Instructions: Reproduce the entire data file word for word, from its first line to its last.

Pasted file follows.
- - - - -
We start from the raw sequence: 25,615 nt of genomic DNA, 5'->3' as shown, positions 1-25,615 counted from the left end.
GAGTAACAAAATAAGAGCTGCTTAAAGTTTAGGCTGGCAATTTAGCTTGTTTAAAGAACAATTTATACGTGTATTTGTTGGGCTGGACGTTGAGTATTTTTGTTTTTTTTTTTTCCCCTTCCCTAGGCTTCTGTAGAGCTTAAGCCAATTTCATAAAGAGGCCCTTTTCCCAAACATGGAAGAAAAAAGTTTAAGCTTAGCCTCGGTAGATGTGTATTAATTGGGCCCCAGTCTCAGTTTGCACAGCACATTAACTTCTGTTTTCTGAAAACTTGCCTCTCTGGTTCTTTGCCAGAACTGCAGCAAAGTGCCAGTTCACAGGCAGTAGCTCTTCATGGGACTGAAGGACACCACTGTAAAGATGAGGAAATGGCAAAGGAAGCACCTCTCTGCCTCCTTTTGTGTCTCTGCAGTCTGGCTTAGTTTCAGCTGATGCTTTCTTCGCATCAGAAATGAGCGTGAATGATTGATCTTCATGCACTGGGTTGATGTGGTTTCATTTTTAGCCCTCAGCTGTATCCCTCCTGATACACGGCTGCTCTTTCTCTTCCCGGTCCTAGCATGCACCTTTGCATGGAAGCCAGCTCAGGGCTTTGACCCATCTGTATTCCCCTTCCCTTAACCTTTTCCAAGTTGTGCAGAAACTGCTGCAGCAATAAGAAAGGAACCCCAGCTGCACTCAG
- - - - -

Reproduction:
We start from the raw sequence: 25,615 nt of genomic DNA, 5'->3' as shown, positions 1-25,615 counted from the left end.
GAGTAACAAAATAAGAGCTGCTTAAAGTTTAGGCTGGCAATTTAGCTTGTTTAAAGAACAATTTATACGTGTATTTGTTGGGCTGGACGTTGAGTATTTTTGTTTTTTTTTTTTCCCCTTCCCTAGGCTTCTGTAGAGCTTAAGCCAATTTCATAAAGAGGCCCTTTTCCCAAACATGGAAGAAAAAAGTTTAAGCTTAGCCTCGGTAGATGTGTATTAATTGGGCCCCAGTCTCAGTTTGCACAGCACATTAACTTCTGTTTTCTGAAAACTTGCCTCTCTGGTTCTTTGCCAGAACTGCAGCAAAGTGCCAGTTCACAGGCAGTAGCTCTTCATGGGACTGAAGGACACCACTGTAAAGATGAGGAAATGGCAAAGGAAGCACCTCTCTGCCTCCTTTTGTGTCTCTGCAGTCTGGCTTAGTTTCAGCTGATGCTTTCTTCGCATCAGAAATGAGCGTGAATGATTGATCTTCATGCACTGGGTTGATGTGGTTTCATTTTTAGCCCTCAGCTGTATCCCTCCTGATACACGGCTGCTCTTTCTCTTCCCGGTCCTAGCATGCACCTTTGCATGGAAGCCAGCTCAGGGCTTTGACCCATCTGTATTCCCCTTCCCTTAACCTTTTCCAAGTTGTGCAGAAACTGCTGCAGCAATAAGAAAGGAACCCCAGCTGCACTCAG